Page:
Vendor Tinder

or Bumble for Healthcare because Vendors are thirsty…

It’s Friday night, and you’re looking for love.

You drive 30 minutes to a bar, pay $20 for parking, $12 for a drink, and then things get worse.

Before you can take that first sip of your bespoke cocktail and scan the room for fun people to meet, a stranger moves in. Awkwardly close now, the stranger starts to shout:


You’re not interested in any of those things — Kevin is not a good match. You awkwardly panic moonwalk out of the “conversation” with Kevin…

… only to realize that fifty other Kevins have crowded around you, all shouting at you about how great they are, and will you go out on a date with them, please, AND WHY AREN’T YOU ANSWERING ME???

You leave the bar before finishing your drink. If there were great people in the bar that night, you couldn’t find any of them.

On your way home, your phone starts to light up — a flood of texts from strangers:

“can I holla at u?”

“where u at???”

“send pics”

Hey u up?”

You turn off your phone. You just wanted to meet that special someone, but none of the people you met at the bar cared to learn the first thing about you. They don’t know who you are, what you’re like, or what you’re interested in. They have no context for approaching you and requesting any of your time.

And how did they get your number anyway?

You’d never put up with this scenario in your personal life.

Yet, we do while selecting vendor partners in healthcare every single day. In dating, most people call this kind of behavior harassment, but in sales to healthcare systems, this behavior is… acceptable. Routine.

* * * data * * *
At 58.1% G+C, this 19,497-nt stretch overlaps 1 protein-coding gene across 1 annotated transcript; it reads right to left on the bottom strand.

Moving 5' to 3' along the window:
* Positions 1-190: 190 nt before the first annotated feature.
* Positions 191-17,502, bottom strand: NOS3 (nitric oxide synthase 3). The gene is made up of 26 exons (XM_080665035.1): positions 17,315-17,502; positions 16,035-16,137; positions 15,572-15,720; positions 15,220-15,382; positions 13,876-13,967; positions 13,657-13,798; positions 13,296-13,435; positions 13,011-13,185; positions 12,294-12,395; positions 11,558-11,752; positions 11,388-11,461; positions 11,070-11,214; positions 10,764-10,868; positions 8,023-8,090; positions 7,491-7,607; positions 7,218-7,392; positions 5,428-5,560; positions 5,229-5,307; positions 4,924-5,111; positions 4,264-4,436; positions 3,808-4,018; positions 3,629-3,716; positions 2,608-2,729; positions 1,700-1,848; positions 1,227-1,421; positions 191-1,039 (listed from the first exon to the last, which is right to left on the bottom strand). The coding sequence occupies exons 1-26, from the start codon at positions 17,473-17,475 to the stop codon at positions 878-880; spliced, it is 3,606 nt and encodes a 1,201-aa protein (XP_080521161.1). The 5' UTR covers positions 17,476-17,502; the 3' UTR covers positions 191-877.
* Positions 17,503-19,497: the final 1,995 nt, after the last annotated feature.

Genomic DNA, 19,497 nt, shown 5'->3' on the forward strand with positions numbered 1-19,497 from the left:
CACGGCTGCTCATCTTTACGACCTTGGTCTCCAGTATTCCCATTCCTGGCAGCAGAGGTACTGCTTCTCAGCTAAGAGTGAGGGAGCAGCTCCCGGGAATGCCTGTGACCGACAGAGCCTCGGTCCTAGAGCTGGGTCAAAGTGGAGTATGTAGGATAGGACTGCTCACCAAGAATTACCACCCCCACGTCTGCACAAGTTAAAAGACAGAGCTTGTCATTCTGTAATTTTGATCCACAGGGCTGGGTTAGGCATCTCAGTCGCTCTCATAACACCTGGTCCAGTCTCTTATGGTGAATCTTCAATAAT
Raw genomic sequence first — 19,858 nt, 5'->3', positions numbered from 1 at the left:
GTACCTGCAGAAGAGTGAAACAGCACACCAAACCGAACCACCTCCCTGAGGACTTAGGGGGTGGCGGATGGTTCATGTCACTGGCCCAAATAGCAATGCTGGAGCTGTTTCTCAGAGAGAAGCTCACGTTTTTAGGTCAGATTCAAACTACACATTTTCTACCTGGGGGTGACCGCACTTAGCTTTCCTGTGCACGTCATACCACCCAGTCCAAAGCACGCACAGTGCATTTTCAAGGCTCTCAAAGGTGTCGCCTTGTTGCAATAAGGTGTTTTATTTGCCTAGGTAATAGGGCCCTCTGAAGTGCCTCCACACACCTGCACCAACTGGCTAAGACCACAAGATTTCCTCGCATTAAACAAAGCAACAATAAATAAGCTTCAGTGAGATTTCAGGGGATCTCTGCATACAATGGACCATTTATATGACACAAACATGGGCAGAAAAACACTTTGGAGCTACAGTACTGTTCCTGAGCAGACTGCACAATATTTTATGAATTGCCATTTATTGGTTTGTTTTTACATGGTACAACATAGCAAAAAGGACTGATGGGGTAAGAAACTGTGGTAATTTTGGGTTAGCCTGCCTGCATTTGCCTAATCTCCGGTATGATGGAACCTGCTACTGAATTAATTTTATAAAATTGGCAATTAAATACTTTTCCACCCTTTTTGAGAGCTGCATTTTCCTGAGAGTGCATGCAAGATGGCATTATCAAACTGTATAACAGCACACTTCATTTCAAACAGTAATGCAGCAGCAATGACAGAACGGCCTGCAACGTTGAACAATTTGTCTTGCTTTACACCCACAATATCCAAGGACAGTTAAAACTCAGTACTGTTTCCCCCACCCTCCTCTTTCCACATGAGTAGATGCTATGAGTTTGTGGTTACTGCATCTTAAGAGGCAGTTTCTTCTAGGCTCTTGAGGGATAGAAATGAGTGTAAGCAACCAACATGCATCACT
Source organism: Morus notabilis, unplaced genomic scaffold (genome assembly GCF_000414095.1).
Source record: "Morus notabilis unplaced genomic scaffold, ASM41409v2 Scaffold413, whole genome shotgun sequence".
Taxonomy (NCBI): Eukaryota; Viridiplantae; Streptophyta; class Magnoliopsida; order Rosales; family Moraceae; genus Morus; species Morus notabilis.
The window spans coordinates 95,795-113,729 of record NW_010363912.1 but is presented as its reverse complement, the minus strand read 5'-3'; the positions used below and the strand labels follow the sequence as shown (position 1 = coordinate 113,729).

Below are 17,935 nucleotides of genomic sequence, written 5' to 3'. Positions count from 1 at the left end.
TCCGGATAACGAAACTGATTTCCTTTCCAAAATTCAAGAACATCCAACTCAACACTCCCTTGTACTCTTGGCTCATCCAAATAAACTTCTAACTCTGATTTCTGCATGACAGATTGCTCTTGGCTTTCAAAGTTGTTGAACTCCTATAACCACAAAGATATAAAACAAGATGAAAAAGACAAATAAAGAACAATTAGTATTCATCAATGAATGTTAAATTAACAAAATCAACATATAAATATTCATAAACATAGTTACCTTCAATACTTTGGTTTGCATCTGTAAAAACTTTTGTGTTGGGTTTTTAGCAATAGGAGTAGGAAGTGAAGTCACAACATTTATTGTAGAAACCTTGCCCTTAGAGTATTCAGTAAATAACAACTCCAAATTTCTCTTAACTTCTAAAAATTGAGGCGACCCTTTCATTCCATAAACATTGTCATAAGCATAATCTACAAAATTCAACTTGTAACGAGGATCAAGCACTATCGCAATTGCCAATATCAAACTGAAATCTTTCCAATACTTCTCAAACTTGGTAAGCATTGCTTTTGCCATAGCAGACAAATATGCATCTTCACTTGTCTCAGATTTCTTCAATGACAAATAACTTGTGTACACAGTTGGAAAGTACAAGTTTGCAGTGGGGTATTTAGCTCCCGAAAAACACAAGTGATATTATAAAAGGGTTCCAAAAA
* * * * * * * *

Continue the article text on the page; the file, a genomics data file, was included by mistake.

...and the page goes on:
Who hasn’t received emails with subject lines like these:

“Can we talk?”

“I’ve been trying to reach you for an introductory call”

“Did you see my other messages?”

“Hard time reaching you”

(^ real subject lines from real vendors)

Great vendors exist, but they’re hard to find because they get drowned out by all the noise.

Surprisingly, people looking for their perfect match and healthcare systems looking for perfect vendor partners have very similar needs.

Like people searching for a soulmate, healthcare organizations are unique, and each one has different needs, wants, and preferences in a good partner. And people working at these organizations would prefer a harassment-free dating process. Searching for the right vendor partner, like searching for your soulmate, can cost a lot of time and money.

In short — it’s really difficult to find your perfect match.

Dating apps solve for these problems.

They let you define your preferences and post info about yourself, so you can focus on connecting with better potential partners, saving you time and money.

One dating app called Bumble even solves for the harassment problem by letting women make the first move:

“We designed the “girls talk first” aspect of the app to correct a lot of the common problems that women face when chatting with men online… We based our concept on the feedback from tons of women who were tired of being spammed with annoying messages.” (source: Bumble FAQs)

Lucro solves these same problems for healthcare leaders searching for great solutions.

We let you define what you’re looking for so you can ignore all the noise from thirsty vendors who aren’t a good fit. You shouldn’t have to waste time with vendors who don’t care to understand your organization’s needs and wants.

We even let you make the first move when you’re ready. After you connect with a vendor, you get to decide when and how to request more info or take the next steps. Or when to simply say no, we’re not interested.

This works out better for vendors, too. Instead of spending a ton of energy chasing people who just aren’t that into them, connecting through Lucro ensures that they’re only approaching people who have signalled interest in solutions like theirs.

We believe that solving this problem is just as important as finding your soulmate (not really, but it’s a big deal). If you’re a healthcare leader trying to find and decide on better vendor partners, give Lucro a try. Lots of other health systems are already doing it.

And it’s free.